Kevin Kaske

Design, Programming, and other Villainy

Frameworks and Frankenstein

The Codist: Frameworks and Frankenstein:

The most important thing to understand in this decision is that whatever you choose, it becomes a part of what you will be delivering, almost as if you wrote it yourself. The customer won’t care who wrote what or how well it integrates; they only care about how well the end result is. You can’t tell the customer “It’s not our fault, the gadget library was full of bugs.” From their perspective you screwed it up.

This article has so many great points. Picking correctly now will save you headaches down the road.

The Color Purple

The Color Purple:

Rebecca Meyer had a favorite color. It was purple. A color that might be expressed in the hexadecimal language of web design as #663399.

I will always think of the hex number #663399 as “Becca Purple”.

25 pro tips to breathe new life into your CSS

25 pro tips to breathe new life into your CSS:

At some point with any technology, there’s a feeling that pretty much anything that can be done has been done. When something is no longer quite as new and shiny, interest wanes and attention is drawn to the next big thing.

A good look at some unusual uses of CSS. I always love reading these kinds of articles to expand my thoughts of what is possible.

Using Small Caps & Text Figures on the Web

Using Small Caps & Text Figures on the Web:

Typography on the Web is slowly getting better. These days it is not unusual to see custom fonts in use, and oftentimes, though not always, set in comfortable sizes, with enough padding and line spacing to ensure a pleasant reading experience. And yet, some important typographical tools are still being ignored.

Another font post. This one is of more use to me.

Colorful typography on the web: get ready for multicolor fonts – Pixelambacht

Colorful typography on the web: get ready for multicolor fonts – Pixelambacht:

How will multicolor fonts change the face of the web? Will we go crazy with ‘em in our websites, once they’re well supported? Will they make the web better, more beautiful, or will it add bloat and fragmented support? It’s hard to predict, but you can bet we’ll find an excuse to use them.

I am ok with “multi-color” fonts never coming to the web. Of course, I say that now… Might be a bit different when they are here…

Font Awesome 4.1

Font Awesome Icons:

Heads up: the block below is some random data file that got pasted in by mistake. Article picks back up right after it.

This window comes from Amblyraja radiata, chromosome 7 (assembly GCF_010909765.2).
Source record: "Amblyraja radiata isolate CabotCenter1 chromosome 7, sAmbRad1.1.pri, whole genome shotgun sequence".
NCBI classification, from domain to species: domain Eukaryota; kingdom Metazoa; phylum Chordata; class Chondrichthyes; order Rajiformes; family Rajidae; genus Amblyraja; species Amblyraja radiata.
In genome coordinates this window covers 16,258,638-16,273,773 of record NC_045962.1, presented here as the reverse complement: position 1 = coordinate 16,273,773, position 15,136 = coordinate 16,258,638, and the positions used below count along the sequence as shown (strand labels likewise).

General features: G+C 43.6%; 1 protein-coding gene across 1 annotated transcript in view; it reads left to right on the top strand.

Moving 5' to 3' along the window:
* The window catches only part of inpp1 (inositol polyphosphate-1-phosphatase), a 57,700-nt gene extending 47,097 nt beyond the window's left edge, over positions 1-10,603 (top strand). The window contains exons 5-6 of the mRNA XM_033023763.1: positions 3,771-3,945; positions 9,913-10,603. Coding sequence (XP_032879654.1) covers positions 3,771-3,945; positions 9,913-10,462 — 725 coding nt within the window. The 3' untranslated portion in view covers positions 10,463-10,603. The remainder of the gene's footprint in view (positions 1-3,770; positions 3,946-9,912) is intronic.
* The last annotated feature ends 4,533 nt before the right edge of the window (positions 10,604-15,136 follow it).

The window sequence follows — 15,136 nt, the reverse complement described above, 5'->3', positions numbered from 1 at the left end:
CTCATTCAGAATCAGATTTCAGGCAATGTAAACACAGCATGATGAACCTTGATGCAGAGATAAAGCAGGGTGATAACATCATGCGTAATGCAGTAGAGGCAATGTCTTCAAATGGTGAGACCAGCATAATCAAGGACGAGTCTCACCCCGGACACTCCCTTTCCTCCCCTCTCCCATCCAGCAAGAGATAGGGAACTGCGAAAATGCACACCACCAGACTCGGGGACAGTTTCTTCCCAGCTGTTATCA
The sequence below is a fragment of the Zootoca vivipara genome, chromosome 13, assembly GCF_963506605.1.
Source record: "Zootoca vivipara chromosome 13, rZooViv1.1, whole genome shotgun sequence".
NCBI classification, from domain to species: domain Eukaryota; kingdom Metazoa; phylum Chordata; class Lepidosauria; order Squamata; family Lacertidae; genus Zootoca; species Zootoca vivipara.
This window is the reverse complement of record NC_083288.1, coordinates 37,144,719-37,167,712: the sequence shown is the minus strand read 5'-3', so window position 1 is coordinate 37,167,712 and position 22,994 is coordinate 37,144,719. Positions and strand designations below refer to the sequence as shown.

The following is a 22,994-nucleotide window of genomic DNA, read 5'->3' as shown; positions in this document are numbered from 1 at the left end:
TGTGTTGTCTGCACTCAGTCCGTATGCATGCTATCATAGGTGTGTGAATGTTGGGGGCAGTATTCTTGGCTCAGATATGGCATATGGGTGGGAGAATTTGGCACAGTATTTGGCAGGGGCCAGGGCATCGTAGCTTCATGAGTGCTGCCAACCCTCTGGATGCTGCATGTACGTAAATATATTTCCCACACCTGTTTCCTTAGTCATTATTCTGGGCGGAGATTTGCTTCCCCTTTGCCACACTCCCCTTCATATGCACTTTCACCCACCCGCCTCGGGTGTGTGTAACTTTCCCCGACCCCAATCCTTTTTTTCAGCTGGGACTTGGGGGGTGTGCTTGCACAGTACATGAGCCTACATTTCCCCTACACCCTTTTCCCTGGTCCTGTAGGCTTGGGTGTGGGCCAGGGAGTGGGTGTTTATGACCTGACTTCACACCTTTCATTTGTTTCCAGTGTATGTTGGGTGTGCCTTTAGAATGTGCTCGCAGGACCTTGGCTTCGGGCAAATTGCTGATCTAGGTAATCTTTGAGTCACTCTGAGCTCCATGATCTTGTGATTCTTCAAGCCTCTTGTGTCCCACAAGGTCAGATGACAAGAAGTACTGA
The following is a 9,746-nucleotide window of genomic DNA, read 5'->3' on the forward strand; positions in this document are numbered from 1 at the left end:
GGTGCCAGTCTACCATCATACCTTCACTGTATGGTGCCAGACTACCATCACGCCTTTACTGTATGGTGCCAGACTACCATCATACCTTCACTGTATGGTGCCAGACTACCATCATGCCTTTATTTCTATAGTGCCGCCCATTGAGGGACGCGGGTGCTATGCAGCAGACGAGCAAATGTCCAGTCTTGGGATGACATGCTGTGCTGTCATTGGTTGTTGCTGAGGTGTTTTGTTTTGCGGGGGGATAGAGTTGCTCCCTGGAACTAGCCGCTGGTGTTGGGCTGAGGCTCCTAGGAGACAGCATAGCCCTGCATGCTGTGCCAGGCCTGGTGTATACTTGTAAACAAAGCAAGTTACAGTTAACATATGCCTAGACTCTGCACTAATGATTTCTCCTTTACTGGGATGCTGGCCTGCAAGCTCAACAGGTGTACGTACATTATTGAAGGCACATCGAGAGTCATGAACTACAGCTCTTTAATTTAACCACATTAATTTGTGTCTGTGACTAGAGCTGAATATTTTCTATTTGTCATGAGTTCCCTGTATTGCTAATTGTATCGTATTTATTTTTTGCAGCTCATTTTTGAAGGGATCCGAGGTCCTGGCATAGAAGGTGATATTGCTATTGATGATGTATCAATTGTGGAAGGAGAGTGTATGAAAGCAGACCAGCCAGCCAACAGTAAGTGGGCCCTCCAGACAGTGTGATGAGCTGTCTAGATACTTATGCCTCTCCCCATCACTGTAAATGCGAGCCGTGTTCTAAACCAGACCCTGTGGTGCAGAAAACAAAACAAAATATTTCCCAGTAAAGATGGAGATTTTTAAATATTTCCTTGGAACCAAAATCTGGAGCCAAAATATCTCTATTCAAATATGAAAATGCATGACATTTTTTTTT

You asked, Font Awesome delivers with 71 shiny new icons in version 4.1.

Yay! Font Awesome 4.1 has new icons. Most are logos for sites that I will never use, but that’s okay. It’s just good to see development still being done.

You’re a designer. Not the CEO.

You’re a designer. Not the CEO.:

And because of this designers have to deal with the fact that others will have opinions. And that’s OK. Opinions of people who have never studied color theory or creative writing or know what kerning is are invaluable to designers (and writers and creatives and artists). Why? Because they force us to face our work and defend it and fight for it.

It’s important to keep things in perspective…

Refactored PHP Engine with Big Performance Improvement

Refactored PHP Engine with Big Performance Improvement:

Now I’m glad to present you a result of our recent four month work. It’s a refactoring of the PHP engine that significantly improves performance, memory usage and builds a foundation for a lot more future performance improvements incl. JIT.

PHP’s future looks bright! Just because HHVM is becoming an option for high performance does not mean that the “standard” option needs to sit back.

Why Developers Need to Learn Design

Why Developers Need to Learn Design:

So go ahead, pick up a book on the principles of design. Sit in on that design panel or workshop at a conference you may have otherwise skipped. Go to meetups for the design community, and strike up conversations. Seek out the designers on your team, and engage with them by asking questions that uncover design intent. And when you do, seek to understand.

A good reminder that programmers should also study design. Programmer designed products usually look like programmer designed products.

What Unsustainable Growth Looks Like

What Unsustainable Growth Looks Like:

One of the most important characteristics of a successful business is that it’s growing. As long as your graph of revenue or users is moving up and to the right, things are probably going well.

Sometimes, however, growth hides the fact that a business is on the verge of failure.